Nebraska defensive end Eric Martin emerges as disruptive force
- Article by: ERIC OLSON
- Associated Press
- November 28, 2012 - 4:37 PM
LINCOLN, Neb. - Eric Martin's high school teammates used to call him "Caveman."
The nickname didn't stick for long at Nebraska, even though his teammates say it suits the senior defensive end.
Linebacker Alonzo Whaley thought a moment when asked if Martin has a moniker nowadays.
"Crazy Man Eric Martin?" Whaley said. He paused. "I usually call him by his name."
After the performance Martin gave last week against Iowa, Wisconsin offensive coaches, linemen and quarterback Curt Phillips should know his name as they prepare for Saturday night's Big Ten championship game in Indianapolis. If not his name, they surely know his number: 46.
Martin has gone from backup the first two games of the season to All-Big Ten first-team pick by the media.
He's been a terror coming off the edge, racking up 8 1/2 sacks and 16 tackles for loss. With defensive tackle Baker Steinkuhler out because of injury, Martin will be counted on even more to help contain a strong running game headed by Montee Ball.
"He brings a lot of energy," Wisconsin coach Bret Bielema said. "He's a very powerful guy that's got a lot of quickness and suddenness. He's going to be a guy that we need to take care of."
Iowa had no answer for Martin, who alternated as a down lineman in the Huskers' base 4-3 defense and as an outside linebacker when they went to a 3-4. He was in the Hawkeyes' backfield all afternoon and finished with seven tackles, three for loss, a sack, two quarterback hurries and a forced fumble.
"If guys are going to try to block him one-on-one, it's going to be pretty difficult," linebacker Will Compton said.
Martin said he played with extra energy because the Hawkeyes' offensive linemen kept shoving him after the whistle. Martin figures they were frustrated. He let out a hearty laugh at the thought.
"Somebody has to be the big brother in the game, and we have to be the big brother, so we had to take over," Martin said. "We can't let the little brother win. You let them get in a few pushes and shoves here, but you've got to take over after a while."
Martin, no doubt, does his part to get under his opponent's skin. He is known for having one-sided conversations with players lined up across from him. Teammates say he mostly talks nonsense.
"He's in left field half the time," Whaley said.
Defensive line coach Rick Kaczenski said, "He can make a long day for a left tackle, that's for sure."
Martin build his reputation on special teams. In 2010 he made a team-leading 13 special-teams tackles and was suspended for a game after a blind-side hit on Oklahoma State's Andrew Hudson during teammate Niles Paul's 100-yard kickoff return. Hudson suffered a concussion.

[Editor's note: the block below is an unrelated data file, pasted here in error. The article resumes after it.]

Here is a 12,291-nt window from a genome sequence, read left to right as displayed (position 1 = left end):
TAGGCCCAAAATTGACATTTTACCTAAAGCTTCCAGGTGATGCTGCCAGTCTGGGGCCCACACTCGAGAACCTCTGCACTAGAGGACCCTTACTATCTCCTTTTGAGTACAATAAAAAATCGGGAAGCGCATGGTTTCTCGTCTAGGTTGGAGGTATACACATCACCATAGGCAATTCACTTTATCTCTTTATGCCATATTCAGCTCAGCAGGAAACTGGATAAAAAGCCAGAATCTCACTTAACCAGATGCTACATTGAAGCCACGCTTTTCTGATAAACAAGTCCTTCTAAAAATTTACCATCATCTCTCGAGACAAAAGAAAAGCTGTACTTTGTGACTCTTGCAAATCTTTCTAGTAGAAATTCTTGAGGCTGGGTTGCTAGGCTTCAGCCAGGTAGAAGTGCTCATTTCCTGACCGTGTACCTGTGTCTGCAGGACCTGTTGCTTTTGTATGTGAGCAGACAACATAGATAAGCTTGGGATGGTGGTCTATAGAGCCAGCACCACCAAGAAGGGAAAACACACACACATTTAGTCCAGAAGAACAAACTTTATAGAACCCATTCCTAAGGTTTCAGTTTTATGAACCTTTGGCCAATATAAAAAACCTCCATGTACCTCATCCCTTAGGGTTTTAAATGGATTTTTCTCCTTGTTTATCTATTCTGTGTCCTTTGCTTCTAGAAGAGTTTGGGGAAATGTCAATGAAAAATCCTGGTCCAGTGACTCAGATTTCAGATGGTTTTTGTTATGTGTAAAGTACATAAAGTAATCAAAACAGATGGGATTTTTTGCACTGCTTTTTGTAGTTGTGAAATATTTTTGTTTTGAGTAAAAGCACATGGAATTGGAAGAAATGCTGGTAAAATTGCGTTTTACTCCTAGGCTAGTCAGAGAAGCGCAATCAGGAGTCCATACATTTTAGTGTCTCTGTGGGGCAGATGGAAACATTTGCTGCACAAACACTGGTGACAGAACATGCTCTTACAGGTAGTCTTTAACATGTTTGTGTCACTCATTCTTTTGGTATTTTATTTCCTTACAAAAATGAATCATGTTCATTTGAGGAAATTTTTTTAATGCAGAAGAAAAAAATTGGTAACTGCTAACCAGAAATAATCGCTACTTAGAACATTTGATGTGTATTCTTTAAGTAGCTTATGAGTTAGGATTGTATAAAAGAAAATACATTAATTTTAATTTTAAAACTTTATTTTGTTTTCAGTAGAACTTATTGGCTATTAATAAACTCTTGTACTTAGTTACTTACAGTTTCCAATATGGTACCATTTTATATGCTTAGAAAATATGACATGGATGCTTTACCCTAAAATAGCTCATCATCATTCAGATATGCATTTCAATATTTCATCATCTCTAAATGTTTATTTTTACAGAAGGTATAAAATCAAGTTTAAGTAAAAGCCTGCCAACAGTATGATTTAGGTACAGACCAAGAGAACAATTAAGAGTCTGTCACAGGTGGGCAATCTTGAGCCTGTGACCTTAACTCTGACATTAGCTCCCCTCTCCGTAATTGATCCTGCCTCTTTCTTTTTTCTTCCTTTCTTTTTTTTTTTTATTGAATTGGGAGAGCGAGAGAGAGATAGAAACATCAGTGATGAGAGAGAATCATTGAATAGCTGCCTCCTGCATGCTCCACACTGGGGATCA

For a while, Martin was worried that the hit on Hudson would be all he would be remembered for.
Martin's breakthrough came when he moved from linebacker to defensive end last year. He started twice, knocked Northwestern quarterback Dan Persa out of a game and played his best at the end of the season.
He was projected to be a pass-rushing specialist this season. By the third game, he showed he could be effective against the run, and coaches couldn't justify keeping him off the field.
"Nobody wants to be a one-dimensional player," he said.
Martin, at 6 feet 2 and 250 pounds, is on the small side compared with most major-college defensive ends. That's why coaches feared he wouldn't be durable enough to play 60-70 snaps a game.
But Martin is quick, strong and motivated — a combination that negates what he lacks in size.
"I think a lot of it comes from him being undersized and him feeling like he has a lot to prove," Whaley said. "I've heard him make the comment that he feels like a lot of (offensive) tackles kind of look at him like, `Oh, look at this small guy, what is he going to do?' Then next thing you know he's in the lap of the quarterback."
Martin said he's developed another tool now that he's into his second year as a defensive end.
"Smarts," he said.
Martin simply tried to beat the man in front of him last year, Kaczenski said. The coaching staff kept things simple for him, essentially telling him to just go after the quarterback.
"He understands leverage, technique, the tools — how to use the tools to be successful," Kaczenski said.
Martin's rapid development might make him a late-round NFL draft pick in the spring. Coach Bo Pelini, who coached nine years in the NFL, said Martin could thrive on special teams and as an outside linebacker in a 3-4 defense.
That talk can wait, though. Martin said he and the other 28 seniors are driven to bring home Nebraska's first conference championship since 1999, go to the Rose Bowl and "leave a mark."
"Something to look back on when we go, helping the young guys, setting the standard for them that they have to continue next year and the year after that and the year after that," Martin said. "That's basically what we're trying to do here. You always have to set a culture. Our culture is, you've got to win."
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